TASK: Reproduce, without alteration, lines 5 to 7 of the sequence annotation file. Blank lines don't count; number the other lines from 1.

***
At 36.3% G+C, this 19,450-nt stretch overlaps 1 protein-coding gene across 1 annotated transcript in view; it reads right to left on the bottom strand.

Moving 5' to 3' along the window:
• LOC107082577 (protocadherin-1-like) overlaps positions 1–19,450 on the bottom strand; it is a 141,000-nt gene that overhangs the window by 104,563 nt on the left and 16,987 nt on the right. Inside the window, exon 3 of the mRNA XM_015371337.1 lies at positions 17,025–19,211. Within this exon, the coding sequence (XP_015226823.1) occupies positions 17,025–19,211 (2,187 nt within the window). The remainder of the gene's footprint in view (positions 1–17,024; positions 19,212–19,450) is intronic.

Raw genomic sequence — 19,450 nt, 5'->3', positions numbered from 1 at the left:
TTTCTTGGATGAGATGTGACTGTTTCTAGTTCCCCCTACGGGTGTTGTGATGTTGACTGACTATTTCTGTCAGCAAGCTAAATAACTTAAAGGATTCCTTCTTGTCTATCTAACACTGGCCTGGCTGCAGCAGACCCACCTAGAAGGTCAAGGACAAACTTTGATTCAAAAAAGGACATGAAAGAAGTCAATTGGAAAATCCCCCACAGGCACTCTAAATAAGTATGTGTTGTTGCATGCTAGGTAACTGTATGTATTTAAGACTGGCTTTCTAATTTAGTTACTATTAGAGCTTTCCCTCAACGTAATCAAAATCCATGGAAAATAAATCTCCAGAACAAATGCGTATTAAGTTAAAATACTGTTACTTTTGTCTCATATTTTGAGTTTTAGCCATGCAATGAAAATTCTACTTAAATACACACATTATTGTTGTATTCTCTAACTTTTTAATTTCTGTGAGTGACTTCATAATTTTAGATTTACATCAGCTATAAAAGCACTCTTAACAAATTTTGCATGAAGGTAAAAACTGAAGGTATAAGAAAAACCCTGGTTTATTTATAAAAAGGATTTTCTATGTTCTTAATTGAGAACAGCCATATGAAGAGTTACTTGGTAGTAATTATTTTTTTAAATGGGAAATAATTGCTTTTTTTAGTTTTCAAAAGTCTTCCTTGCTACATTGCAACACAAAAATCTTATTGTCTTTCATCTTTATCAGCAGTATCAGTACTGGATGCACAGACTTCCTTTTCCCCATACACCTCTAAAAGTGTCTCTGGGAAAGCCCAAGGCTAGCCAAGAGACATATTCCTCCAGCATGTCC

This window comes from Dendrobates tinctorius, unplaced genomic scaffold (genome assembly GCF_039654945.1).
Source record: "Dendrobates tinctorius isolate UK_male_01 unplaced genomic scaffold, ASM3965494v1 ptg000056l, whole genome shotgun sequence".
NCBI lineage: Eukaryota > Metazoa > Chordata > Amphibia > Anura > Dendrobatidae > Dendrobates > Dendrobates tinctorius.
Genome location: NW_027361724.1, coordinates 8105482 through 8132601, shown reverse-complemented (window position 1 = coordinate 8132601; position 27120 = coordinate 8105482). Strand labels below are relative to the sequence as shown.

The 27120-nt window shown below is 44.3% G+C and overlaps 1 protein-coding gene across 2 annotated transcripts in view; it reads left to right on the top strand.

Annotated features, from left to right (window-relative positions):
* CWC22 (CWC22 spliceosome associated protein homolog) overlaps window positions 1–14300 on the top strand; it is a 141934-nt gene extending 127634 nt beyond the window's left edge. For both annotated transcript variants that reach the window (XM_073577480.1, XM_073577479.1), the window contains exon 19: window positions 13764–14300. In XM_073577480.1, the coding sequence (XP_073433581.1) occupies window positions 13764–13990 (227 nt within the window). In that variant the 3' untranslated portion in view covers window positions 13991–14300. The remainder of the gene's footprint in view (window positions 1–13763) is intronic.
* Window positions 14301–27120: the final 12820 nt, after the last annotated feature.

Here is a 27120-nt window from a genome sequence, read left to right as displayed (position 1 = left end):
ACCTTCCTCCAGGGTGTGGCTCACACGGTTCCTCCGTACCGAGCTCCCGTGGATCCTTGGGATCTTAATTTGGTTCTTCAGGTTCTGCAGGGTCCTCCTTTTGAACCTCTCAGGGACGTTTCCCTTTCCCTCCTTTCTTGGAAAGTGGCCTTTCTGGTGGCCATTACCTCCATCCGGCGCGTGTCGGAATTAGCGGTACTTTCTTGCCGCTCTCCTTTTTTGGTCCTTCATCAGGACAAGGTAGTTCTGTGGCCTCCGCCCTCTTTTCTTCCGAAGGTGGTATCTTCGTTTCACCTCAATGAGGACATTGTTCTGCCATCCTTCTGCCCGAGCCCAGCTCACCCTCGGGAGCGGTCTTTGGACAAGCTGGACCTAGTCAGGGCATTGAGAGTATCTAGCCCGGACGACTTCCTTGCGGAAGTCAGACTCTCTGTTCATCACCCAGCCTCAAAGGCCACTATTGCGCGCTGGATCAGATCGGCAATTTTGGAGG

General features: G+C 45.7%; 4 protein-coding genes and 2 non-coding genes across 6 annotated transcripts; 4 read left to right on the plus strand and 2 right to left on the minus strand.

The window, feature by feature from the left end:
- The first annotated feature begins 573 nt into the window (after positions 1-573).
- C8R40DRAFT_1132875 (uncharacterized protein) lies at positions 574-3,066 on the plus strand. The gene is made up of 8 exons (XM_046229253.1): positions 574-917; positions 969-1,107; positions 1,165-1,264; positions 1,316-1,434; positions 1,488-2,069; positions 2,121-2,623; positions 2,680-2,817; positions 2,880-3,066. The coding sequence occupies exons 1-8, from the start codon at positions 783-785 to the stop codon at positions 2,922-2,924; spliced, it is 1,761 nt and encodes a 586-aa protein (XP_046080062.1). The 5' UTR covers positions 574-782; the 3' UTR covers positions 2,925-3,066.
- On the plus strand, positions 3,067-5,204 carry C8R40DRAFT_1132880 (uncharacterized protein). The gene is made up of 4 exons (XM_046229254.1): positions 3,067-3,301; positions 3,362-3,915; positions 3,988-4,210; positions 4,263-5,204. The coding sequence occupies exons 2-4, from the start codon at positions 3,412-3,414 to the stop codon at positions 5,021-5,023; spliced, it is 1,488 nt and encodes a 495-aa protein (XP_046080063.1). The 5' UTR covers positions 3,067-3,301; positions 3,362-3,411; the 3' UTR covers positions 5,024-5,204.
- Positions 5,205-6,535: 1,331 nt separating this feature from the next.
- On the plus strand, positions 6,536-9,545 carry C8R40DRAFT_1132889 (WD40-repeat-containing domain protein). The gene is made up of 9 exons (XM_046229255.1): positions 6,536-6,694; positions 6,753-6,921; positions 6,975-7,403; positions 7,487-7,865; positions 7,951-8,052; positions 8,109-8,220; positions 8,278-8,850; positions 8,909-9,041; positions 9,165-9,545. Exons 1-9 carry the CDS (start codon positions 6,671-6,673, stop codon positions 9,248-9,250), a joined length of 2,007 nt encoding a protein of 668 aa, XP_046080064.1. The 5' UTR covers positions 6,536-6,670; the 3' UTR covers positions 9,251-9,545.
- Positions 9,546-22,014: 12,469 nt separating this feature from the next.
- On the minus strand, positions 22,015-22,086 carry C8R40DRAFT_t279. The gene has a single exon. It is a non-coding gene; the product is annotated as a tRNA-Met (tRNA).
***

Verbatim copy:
TTTCTTGGATGAGATGTGACTGTTTCTAGTTCCCCCTACGGGTGTTGTGATGTTGACTGACTATTTCTGTCAGCAAGCTAAATAACTTAAAGGATTCCTTCTTGTCTATCTAACACTGGCCTGGCTGCAGCAGACCCACCTAGAAGGTCAAGGACAAACTTTGATTCAAAAAAGGACATGAAAGAAGTCAATTGGAAAATCCCCCACAGGCACTCTAAATAAGTATGTGTTGTTGCATGCTAGGTAACTGTATGTATTTAAGACTGGCTTTCTAATTTAGTTACTATTAGAGCTTTCCCTCAACGTAATCAAAATCCATGGAAAATAAATCTCCAGAACAAATGCGTATTAAGTTAAAATACTGTTACTTTTGTCTCATATTTTGAGTTTTAGCCATGCAATGAAAATTCTACTTAAATACACACATTATTGTTGTATTCTCTAACTTTTTAATTTCTGTGAGTGACTTCATAATTTTAGATTTACATCAGCTATAAAAGCACTCTTAACAAATTTTGCATGAAGGTAAAAACTGAAGGTATAAGAAAAACCCTGGTTTATTTATAAAAAGGATTTTCTATGTTCTTAATTGAGAACAGCCATATGAAGAGTTACTTGGTAGTAATTATTTTTTTAAATGGGAAATAATTGCTTTTTTTAGTTTTCAAAAGTCTTCCTTGCTACATTGCAACACAAAAATCTTATTGTCTTTCATCTTTATCAGCAGTATCAGTACTGGATGCACAGACTTCCTTTTCCCCATACACCTCTAAAAGTGTCTCTGGGAAAGCCCAAGGCTAGCCAAGAGACATATTCCTCCAGCATGTCC

This window comes from Dendrobates tinctorius, unplaced genomic scaffold (genome assembly GCF_039654945.1).
Source record: "Dendrobates tinctorius isolate UK_male_01 unplaced genomic scaffold, ASM3965494v1 ptg000056l, whole genome shotgun sequence".